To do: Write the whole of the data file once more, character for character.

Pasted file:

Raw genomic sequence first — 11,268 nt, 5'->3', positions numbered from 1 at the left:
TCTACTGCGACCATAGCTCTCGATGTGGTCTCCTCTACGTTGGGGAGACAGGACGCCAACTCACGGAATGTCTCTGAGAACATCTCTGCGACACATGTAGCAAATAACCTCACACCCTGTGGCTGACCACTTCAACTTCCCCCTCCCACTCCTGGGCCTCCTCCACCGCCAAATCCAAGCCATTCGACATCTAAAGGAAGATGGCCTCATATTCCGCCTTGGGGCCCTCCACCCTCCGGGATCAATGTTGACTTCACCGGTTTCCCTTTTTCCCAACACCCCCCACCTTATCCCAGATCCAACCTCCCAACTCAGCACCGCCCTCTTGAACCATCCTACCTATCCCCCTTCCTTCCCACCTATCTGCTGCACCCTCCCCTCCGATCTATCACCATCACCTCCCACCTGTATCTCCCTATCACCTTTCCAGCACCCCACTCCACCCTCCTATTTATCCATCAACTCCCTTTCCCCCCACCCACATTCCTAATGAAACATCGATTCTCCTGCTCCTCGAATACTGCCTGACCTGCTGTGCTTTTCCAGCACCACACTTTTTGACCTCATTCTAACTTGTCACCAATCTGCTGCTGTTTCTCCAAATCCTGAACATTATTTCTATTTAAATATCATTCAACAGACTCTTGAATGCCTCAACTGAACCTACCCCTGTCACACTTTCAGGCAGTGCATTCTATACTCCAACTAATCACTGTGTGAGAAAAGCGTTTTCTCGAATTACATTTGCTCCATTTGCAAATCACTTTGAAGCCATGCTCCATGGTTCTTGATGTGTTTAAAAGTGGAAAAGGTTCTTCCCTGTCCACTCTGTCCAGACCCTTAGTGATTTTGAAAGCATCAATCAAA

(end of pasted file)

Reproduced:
Raw genomic sequence first — 11,268 nt, 5'->3', positions numbered from 1 at the left:
TCTACTGCGACCATAGCTCTCGATGTGGTCTCCTCTACGTTGGGGAGACAGGACGCCAACTCACGGAATGTCTCTGAGAACATCTCTGCGACACATGTAGCAAATAACCTCACACCCTGTGGCTGACCACTTCAACTTCCCCCTCCCACTCCTGGGCCTCCTCCACCGCCAAATCCAAGCCATTCGACATCTAAAGGAAGATGGCCTCATATTCCGCCTTGGGGCCCTCCACCCTCCGGGATCAATGTTGACTTCACCGGTTTCCCTTTTTCCCAACACCCCCCACCTTATCCCAGATCCAACCTCCCAACTCAGCACCGCCCTCTTGAACCATCCTACCTATCCCCCTTCCTTCCCACCTATCTGCTGCACCCTCCCCTCCGATCTATCACCATCACCTCCCACCTGTATCTCCCTATCACCTTTCCAGCACCCCACTCCACCCTCCTATTTATCCATCAACTCCCTTTCCCCCCACCCACATTCCTAATGAAACATCGATTCTCCTGCTCCTCGAATACTGCCTGACCTGCTGTGCTTTTCCAGCACCACACTTTTTGACCTCATTCTAACTTGTCACCAATCTGCTGCTGTTTCTCCAAATCCTGAACATTATTTCTATTTAAATATCATTCAACAGACTCTTGAATGCCTCAACTGAACCTACCCCTGTCACACTTTCAGGCAGTGCATTCTATACTCCAACTAATCACTGTGTGAGAAAAGCGTTTTCTCGAATTACATTTGCTCCATTTGCAAATCACTTTGAAGCCATGCTCCATGGTTCTTGATGTGTTTAAAAGTGGAAAAGGTTCTTCCCTGTCCACTCTGTCCAGACCCTTAGTGATTTTGAAAGCATCAATCAAA